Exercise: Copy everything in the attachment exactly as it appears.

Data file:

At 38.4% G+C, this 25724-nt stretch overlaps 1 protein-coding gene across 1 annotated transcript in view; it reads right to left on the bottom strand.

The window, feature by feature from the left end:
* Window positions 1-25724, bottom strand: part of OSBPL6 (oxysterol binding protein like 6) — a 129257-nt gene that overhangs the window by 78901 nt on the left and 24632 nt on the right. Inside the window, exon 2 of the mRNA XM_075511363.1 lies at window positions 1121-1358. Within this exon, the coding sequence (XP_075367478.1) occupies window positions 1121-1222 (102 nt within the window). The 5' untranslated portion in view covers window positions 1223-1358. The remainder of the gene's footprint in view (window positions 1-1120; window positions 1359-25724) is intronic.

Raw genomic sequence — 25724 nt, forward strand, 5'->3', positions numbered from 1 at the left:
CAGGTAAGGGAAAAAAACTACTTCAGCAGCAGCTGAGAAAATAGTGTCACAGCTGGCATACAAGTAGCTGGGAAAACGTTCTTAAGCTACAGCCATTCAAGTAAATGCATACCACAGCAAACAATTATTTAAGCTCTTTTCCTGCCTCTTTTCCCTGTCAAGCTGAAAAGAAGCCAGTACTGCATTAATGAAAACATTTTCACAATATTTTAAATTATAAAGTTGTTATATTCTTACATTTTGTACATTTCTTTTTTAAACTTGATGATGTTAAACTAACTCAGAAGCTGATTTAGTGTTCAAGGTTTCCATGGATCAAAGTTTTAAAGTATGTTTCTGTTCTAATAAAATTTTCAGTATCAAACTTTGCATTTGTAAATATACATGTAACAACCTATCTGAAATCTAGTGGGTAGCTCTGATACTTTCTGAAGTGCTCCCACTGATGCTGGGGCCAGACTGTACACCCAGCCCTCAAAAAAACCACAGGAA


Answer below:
At 38.4% G+C, this 25724-nt stretch overlaps 1 protein-coding gene across 1 annotated transcript in view; it reads right to left on the bottom strand.

The window, feature by feature from the left end:
* Window positions 1-25724, bottom strand: part of OSBPL6 (oxysterol binding protein like 6) — a 129257-nt gene that overhangs the window by 78901 nt on the left and 24632 nt on the right. Inside the window, exon 2 of the mRNA XM_075511363.1 lies at window positions 1121-1358. Within this exon, the coding sequence (XP_075367478.1) occupies window positions 1121-1222 (102 nt within the window). The 5' untranslated portion in view covers window positions 1223-1358. The remainder of the gene's footprint in view (window positions 1-1120; window positions 1359-25724) is intronic.

Raw genomic sequence — 25724 nt, forward strand, 5'->3', positions numbered from 1 at the left:
CAGGTAAGGGAAAAAAACTACTTCAGCAGCAGCTGAGAAAATAGTGTCACAGCTGGCATACAAGTAGCTGGGAAAACGTTCTTAAGCTACAGCCATTCAAGTAAATGCATACCACAGCAAACAATTATTTAAGCTCTTTTCCTGCCTCTTTTCCCTGTCAAGCTGAAAAGAAGCCAGTACTGCATTAATGAAAACATTTTCACAATATTTTAAATTATAAAGTTGTTATATTCTTACATTTTGTACATTTCTTTTTTAAACTTGATGATGTTAAACTAACTCAGAAGCTGATTTAGTGTTCAAGGTTTCCATGGATCAAAGTTTTAAAGTATGTTTCTGTTCTAATAAAATTTTCAGTATCAAACTTTGCATTTGTAAATATACATGTAACAACCTATCTGAAATCTAGTGGGTAGCTCTGATACTTTCTGAAGTGCTCCCACTGATGCTGGGGCCAGACTGTACACCCAGCCCTCAAAAAAACCACAGGAA